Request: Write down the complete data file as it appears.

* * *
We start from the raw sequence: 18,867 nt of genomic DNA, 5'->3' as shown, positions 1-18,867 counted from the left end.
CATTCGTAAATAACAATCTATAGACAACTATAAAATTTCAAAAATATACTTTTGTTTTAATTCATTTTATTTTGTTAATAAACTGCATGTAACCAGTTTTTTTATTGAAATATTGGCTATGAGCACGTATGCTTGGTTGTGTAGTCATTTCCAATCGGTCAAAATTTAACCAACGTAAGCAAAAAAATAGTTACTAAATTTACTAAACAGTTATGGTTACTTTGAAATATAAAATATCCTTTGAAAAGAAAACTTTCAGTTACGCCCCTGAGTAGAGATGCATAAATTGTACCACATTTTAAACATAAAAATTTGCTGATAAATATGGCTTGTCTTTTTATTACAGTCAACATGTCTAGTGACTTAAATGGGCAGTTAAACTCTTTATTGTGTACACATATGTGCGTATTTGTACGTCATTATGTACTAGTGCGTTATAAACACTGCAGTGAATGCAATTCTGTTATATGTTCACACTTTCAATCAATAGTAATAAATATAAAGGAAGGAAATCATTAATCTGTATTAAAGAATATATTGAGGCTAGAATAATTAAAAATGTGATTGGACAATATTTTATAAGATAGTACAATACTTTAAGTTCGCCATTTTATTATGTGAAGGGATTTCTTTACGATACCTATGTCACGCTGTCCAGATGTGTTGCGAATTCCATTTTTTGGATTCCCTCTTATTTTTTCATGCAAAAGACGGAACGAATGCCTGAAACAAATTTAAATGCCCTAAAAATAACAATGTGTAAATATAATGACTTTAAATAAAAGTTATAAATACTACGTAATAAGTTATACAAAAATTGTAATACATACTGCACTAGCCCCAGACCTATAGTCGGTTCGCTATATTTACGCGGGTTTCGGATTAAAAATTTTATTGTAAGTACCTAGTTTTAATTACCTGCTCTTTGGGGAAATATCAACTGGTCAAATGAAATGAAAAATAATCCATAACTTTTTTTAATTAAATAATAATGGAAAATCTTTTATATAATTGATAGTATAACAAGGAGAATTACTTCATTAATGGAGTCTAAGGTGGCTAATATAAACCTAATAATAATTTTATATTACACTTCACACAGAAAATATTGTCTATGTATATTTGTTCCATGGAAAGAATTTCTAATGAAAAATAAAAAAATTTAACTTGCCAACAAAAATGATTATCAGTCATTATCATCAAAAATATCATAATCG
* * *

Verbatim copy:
We start from the raw sequence: 18,867 nt of genomic DNA, 5'->3' as shown, positions 1-18,867 counted from the left end.
CATTCGTAAATAACAATCTATAGACAACTATAAAATTTCAAAAATATACTTTTGTTTTAATTCATTTTATTTTGTTAATAAACTGCATGTAACCAGTTTTTTTATTGAAATATTGGCTATGAGCACGTATGCTTGGTTGTGTAGTCATTTCCAATCGGTCAAAATTTAACCAACGTAAGCAAAAAAATAGTTACTAAATTTACTAAACAGTTATGGTTACTTTGAAATATAAAATATCCTTTGAAAAGAAAACTTTCAGTTACGCCCCTGAGTAGAGATGCATAAATTGTACCACATTTTAAACATAAAAATTTGCTGATAAATATGGCTTGTCTTTTTATTACAGTCAACATGTCTAGTGACTTAAATGGGCAGTTAAACTCTTTATTGTGTACACATATGTGCGTATTTGTACGTCATTATGTACTAGTGCGTTATAAACACTGCAGTGAATGCAATTCTGTTATATGTTCACACTTTCAATCAATAGTAATAAATATAAAGGAAGGAAATCATTAATCTGTATTAAAGAATATATTGAGGCTAGAATAATTAAAAATGTGATTGGACAATATTTTATAAGATAGTACAATACTTTAAGTTCGCCATTTTATTATGTGAAGGGATTTCTTTACGATACCTATGTCACGCTGTCCAGATGTGTTGCGAATTCCATTTTTTGGATTCCCTCTTATTTTTTCATGCAAAAGACGGAACGAATGCCTGAAACAAATTTAAATGCCCTAAAAATAACAATGTGTAAATATAATGACTTTAAATAAAAGTTATAAATACTACGTAATAAGTTATACAAAAATTGTAATACATACTGCACTAGCCCCAGACCTATAGTCGGTTCGCTATATTTACGCGGGTTTCGGATTAAAAATTTTATTGTAAGTACCTAGTTTTAATTACCTGCTCTTTGGGGAAATATCAACTGGTCAAATGAAATGAAAAATAATCCATAACTTTTTTTAATTAAATAATAATGGAAAATCTTTTATATAATTGATAGTATAACAAGGAGAATTACTTCATTAATGGAGTCTAAGGTGGCTAATATAAACCTAATAATAATTTTATATTACACTTCACACAGAAAATATTGTCTATGTATATTTGTTCCATGGAAAGAATTTCTAATGAAAAATAAAAAAATTTAACTTGCCAACAAAAATGATTATCAGTCATTATCATCAAAAATATCATAATCG